All About Central Sleep Apnea in Los Angeles, CA

Somewhere around 22 million Americans have sleep apnea, according to an estimate by the American Sleep Apnea Association. Sleep apnea is a disruption in breathing that can affect sleep patterns and present serious health risks. Affecting roughly one out of every 15 adults, obstructive sleep apnea, or OSA, is the most common form of this condition. But there’s another form of sleep apnea known as central sleep apnea, or CSA, that may be related to something going on in your spinal canal. Here’s what you need to know about this other form of sleep apnea and what can be done about it when there’s a spine-related cause.

What Is Central Sleep Apnea?

Obstructive sleep apnea is caused by throat muscles that relax too much when you breathe while sleeping. With central sleep apnea, breathing disruptions occur because of a disconnect between nerve signals from the brain and the muscles that control breathing. In some cases, the nerve signal disruption is caused by an issue in either the brain stem or the spinal cord that links to the brain stem.

What’s the Spine-Related Cause?

Central sleep apnea is a rare condition, which is why it can be overlooked as a possible cause of sleep interruptions and irregular breathing patterns. When there’s a spine-related connection, one of the most common sources is a herniated disc. Whether or not nerve pathways that regulate breathing are affected by a herniated spinal disc will depend on several factors, including:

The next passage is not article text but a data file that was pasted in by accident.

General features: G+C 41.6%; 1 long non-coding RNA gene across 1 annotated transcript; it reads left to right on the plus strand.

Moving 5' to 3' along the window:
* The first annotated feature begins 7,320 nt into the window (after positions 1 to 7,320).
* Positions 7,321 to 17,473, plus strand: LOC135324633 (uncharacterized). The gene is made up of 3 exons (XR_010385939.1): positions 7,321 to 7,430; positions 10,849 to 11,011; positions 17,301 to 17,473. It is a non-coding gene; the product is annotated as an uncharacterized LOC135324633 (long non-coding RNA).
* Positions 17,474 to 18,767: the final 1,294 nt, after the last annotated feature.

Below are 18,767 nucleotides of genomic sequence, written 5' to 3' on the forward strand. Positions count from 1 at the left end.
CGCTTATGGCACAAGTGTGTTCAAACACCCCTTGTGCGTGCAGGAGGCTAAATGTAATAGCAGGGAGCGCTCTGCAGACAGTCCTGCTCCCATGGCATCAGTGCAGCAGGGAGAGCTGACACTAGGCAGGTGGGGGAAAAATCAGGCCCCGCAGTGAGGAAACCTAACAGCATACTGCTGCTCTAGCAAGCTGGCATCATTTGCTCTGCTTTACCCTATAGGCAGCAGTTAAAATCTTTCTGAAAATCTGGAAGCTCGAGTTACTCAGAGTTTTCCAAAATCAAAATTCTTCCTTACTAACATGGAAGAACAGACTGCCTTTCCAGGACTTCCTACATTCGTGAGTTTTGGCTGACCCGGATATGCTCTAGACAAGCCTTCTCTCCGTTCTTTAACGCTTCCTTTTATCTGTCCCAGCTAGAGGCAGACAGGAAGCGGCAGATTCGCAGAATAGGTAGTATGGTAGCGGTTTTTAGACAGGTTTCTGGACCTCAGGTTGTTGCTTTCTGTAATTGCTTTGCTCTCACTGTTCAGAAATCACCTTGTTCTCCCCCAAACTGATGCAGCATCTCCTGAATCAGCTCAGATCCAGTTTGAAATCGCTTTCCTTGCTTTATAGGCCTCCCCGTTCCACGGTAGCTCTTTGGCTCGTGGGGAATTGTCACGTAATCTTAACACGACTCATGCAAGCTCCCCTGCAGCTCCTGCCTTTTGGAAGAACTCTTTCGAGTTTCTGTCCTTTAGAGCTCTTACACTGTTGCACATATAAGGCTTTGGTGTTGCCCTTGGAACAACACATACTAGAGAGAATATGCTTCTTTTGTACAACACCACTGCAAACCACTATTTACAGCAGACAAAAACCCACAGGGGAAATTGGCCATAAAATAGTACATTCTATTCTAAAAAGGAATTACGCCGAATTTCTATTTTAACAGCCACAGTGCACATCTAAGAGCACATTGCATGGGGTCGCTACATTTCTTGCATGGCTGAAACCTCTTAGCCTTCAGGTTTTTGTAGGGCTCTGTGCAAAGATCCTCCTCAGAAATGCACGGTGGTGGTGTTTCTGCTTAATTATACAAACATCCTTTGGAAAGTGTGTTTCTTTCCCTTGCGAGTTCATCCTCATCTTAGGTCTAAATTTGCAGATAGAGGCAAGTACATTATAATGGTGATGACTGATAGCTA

• The location of the damaged disc
    • How far it has shifted out of place
    • The extent of the nerve irritation

    It’s also possible for central sleep apnea to develop as a result of a spine-related procedure, although this is rare. One way spine surgery can affect nerves that control breathing is with a procedure that involves the placement of special hardware within the spine, such as what happens during fusion surgery. This type of nerve damage may also occur with other procedures involving the spine. Nerves that control subconscious breathing may also be affected by a spinal cord injury. For instance, this could happen as a result of a car accident or another type of sudden, forceful impact.

How Is Central Sleep Apnea Treated?

Treatment for sleep apnea related to something in your spine will depend on what that “something” is. If it’s a herniated spinal disc, treatment may involve:

• Nonsurgical decompression to ease nerve pressure
• Therapeutic stretches or exercises
• Surgery to relieve nerve pressure that may involve fusion surgery or disc replacement

The one thing you don’t want to do with central sleep apnea or anything that’s affecting your sleep quality is put off seeing your doctor to get an official diagnosis. If a spine-related source is suspected, you may be referred to a Santa Monica spine surgeon. When a related spinal disc problem is discovered and resolved, you may soon find yourself once again getting sufficient rest, which is also something that’s good for your spine.

In some cases, minimally invasive surgery is required to treat spine issues that cause sleep apnea. At The Spine Institute, we specialize in a wide array of procedures, from traditional fusion to vertebroplasty surgery. Santa Monica patients who are seeking relief from central sleep apnea or other spine-related issues should call 310-828-7757 today to schedule an appointment.


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